HR work is complex, ripe with opportunity and rife with challenges. Technology isn’t just the province of software developers, coders and IT specialists. It’s an indispensable part of marketing, accounting, operations and sales. It’s an essential part of HR.
Sophisticated communication and collaboration tools, on-demand employee service platforms and a host of targeted apps have made a job that is fundamentally about managing people simultaneously bigger and more exciting.
It’s not just people who are your most valuable asset. So is the technology they use to carry out their work. The interaction between the two is the future.
As we write in this issue, technology reshapes HR in ways both big and small. Far from a back-office function, HR is on the vanguard of the future of work. Workforce is alongside you for the journey.
~Mike Prokopeak, Editor in Chief
The workplace has changed a lot since 1922. That year The Journal of Personnel Research debuted, rebranded later as Personnel Journal and finally Workforce. Now in our 96th year, we take a look back at what was on the minds of past generations of people managers.
Preparing for World War II, October 1939/October 1940
Not surprisingly, World War II posed American employers many challenges, even before the country officially entered the war in December 1941. Personnel Journal covered pre-wartime employment issues with gusto. Employers were preparing for serious problems like a shortage of trained labor, strikes and demands for higher wages.
One major concern for employers was the raiding of skilled labor, according to the October 1939 article “War Effects on Labor Relations.” Employment managers in the airplane and machine tools industries, looking for skilled labor, would go to different towns to lure skilled workers from their jobs. “In some places the employment men were run out of town,” wrote author Charles S. Slocombe.
Slocombe also called for civility among organizations, stating that raiding was “something companies should avoid at all costs.”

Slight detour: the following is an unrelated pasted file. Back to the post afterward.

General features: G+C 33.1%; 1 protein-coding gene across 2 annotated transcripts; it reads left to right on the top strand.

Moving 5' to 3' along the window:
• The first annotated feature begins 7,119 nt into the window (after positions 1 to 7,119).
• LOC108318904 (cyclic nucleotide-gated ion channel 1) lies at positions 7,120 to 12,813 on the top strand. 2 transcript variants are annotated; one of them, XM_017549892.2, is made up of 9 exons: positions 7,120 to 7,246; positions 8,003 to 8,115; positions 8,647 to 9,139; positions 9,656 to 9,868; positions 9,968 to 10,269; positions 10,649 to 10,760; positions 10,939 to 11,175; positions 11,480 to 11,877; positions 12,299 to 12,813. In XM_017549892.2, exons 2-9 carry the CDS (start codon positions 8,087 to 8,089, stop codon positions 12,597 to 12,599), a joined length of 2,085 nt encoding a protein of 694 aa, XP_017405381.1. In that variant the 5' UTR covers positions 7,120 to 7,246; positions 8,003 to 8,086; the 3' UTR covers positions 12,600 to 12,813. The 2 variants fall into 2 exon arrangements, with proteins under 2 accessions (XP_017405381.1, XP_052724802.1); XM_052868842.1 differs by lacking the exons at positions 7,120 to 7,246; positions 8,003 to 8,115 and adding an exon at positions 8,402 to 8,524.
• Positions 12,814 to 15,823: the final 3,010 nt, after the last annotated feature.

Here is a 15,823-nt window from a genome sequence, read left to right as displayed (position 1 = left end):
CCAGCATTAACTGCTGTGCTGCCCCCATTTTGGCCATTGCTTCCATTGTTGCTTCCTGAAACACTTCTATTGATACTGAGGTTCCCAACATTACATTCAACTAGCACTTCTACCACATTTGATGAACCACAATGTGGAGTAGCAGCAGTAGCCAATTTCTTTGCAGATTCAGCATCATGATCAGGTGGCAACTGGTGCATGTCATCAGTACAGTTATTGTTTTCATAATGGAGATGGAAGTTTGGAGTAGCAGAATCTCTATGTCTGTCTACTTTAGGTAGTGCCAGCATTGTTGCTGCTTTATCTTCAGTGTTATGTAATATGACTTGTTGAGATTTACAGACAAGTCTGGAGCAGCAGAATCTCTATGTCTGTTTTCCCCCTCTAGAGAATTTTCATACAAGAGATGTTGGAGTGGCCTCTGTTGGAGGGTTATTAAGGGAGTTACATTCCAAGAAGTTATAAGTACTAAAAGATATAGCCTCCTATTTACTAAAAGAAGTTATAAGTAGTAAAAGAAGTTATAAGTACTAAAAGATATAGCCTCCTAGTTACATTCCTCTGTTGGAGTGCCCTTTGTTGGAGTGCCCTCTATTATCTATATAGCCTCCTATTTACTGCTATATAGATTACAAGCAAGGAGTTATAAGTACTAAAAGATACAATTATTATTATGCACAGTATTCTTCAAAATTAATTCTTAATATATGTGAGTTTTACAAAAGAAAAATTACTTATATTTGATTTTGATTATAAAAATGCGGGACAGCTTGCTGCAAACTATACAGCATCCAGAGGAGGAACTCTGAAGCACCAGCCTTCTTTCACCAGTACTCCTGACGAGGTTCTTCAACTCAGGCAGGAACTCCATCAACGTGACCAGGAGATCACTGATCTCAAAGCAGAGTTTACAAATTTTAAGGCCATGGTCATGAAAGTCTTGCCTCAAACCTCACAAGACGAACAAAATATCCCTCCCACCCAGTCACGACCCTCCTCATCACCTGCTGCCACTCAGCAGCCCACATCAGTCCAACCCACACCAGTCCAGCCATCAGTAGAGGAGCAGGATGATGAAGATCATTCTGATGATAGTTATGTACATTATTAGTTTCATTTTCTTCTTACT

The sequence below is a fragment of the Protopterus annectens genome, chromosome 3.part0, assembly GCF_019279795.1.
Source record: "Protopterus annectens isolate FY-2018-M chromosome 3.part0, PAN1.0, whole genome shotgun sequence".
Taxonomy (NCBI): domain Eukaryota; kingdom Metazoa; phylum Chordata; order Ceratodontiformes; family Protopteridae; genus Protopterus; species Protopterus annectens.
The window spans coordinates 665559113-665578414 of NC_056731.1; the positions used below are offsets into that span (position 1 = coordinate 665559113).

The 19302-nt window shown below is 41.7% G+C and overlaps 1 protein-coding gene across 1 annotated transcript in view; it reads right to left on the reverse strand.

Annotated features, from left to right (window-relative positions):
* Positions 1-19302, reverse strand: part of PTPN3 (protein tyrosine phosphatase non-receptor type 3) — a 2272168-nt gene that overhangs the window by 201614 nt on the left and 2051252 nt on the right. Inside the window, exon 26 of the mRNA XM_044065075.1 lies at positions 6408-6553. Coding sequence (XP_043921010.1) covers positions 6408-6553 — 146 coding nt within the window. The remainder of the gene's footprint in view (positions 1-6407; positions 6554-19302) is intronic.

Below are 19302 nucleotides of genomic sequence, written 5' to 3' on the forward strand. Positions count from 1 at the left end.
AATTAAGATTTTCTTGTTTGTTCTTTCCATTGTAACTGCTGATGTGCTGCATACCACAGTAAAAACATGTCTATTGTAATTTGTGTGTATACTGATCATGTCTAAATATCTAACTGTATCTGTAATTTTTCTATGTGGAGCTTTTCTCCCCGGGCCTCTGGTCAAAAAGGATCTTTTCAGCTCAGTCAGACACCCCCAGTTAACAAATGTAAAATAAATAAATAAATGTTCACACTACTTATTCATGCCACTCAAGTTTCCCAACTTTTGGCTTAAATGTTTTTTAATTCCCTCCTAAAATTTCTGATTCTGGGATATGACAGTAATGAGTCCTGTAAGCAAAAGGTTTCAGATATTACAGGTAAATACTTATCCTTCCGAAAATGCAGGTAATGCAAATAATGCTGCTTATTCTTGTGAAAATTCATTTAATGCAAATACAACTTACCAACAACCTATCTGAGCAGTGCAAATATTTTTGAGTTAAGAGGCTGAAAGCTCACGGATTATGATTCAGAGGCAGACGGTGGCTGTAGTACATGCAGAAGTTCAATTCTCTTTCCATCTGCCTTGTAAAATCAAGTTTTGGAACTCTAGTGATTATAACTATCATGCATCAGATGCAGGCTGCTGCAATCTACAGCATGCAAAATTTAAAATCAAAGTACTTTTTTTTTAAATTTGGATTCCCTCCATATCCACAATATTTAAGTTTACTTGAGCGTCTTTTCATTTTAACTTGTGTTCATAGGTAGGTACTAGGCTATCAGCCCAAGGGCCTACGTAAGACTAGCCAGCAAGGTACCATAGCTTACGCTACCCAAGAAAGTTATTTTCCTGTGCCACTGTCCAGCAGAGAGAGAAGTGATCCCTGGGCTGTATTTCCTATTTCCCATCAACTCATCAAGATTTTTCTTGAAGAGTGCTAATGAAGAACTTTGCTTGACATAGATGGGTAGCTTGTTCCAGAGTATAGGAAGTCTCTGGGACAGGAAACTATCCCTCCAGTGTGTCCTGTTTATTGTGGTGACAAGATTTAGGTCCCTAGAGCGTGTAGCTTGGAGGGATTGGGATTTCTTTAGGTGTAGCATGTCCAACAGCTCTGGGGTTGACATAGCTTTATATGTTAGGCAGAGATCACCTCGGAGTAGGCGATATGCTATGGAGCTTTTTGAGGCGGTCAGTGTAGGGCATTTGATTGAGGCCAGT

An article from October 1940, also written by Slocombe, “Skilled Workers for Defense Industries,” meanwhile, focused on the U.S.’ efforts to ramp up its defense programs. The author mentioned two potential sources for skilled workers: apprentices in training and production workers with high potential to thrive in a skilled position. “It is essential that management establish a definite policy of promotion from within in order to train effectively through upgrading,” wrote Slocombe.
— Andie Burjek
When Job Boards Ruled Recruiting, November 2005
There was a time in the not-too-distant past that the Big 3 dominated their industry. Not GM, Ford and Chrysler. We’re talking about Monster, Yahoo HotJobs and CareerBuilder. They were arguably at the top of their game in 2005 and ruled online recruiting to the collective tune of $1.2 billion, according to writer Jonathan Pont’s Workforce Management story, “Leading Job Boards Address Challenges of Globalization, Overabundance of Responses.” And what was their model? Matt Ferguson, who remains today as CareerBuilder CEO, stated at the time: “We provide eyeballs. Those eyeballs translate into applications and hires, and that’s what companies pay us for.” Indeed, they did.
HR outsourcing was also hitting its stride. The story “BPO Bandwagon” found many lauding the move to outsource back-office personnel processes. In fact, highly regarded analyst Lisa Rowan said businesses were “getting to the Holy Grail of transformation.”
E-learning mergers were all the rage. Saba had acquired Centra Software for $60 million just two days after SumTotal bought Pathlore Software for $48 million. Why? To keep up with behemoths like IBM and Oracle, naturally. And where are Saba and SumTotal today? Both gobbled up by private equity firms.
— Rick Bell